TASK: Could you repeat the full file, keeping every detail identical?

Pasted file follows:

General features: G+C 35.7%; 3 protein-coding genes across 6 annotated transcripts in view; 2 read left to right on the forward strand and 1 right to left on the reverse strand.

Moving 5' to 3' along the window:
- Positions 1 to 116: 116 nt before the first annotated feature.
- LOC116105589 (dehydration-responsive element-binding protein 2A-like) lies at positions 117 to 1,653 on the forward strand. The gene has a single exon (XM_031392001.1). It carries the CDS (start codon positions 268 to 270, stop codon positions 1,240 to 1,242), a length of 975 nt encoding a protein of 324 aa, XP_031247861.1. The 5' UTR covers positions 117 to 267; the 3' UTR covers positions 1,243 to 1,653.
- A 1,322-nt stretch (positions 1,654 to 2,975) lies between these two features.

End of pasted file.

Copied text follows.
General features: G+C 35.7%; 3 protein-coding genes across 6 annotated transcripts in view; 2 read left to right on the forward strand and 1 right to left on the reverse strand.

Moving 5' to 3' along the window:
- Positions 1 to 116: 116 nt before the first annotated feature.
- LOC116105589 (dehydration-responsive element-binding protein 2A-like) lies at positions 117 to 1,653 on the forward strand. The gene has a single exon (XM_031392001.1). It carries the CDS (start codon positions 268 to 270, stop codon positions 1,240 to 1,242), a length of 975 nt encoding a protein of 324 aa, XP_031247861.1. The 5' UTR covers positions 117 to 267; the 3' UTR covers positions 1,243 to 1,653.
- A 1,322-nt stretch (positions 1,654 to 2,975) lies between these two features.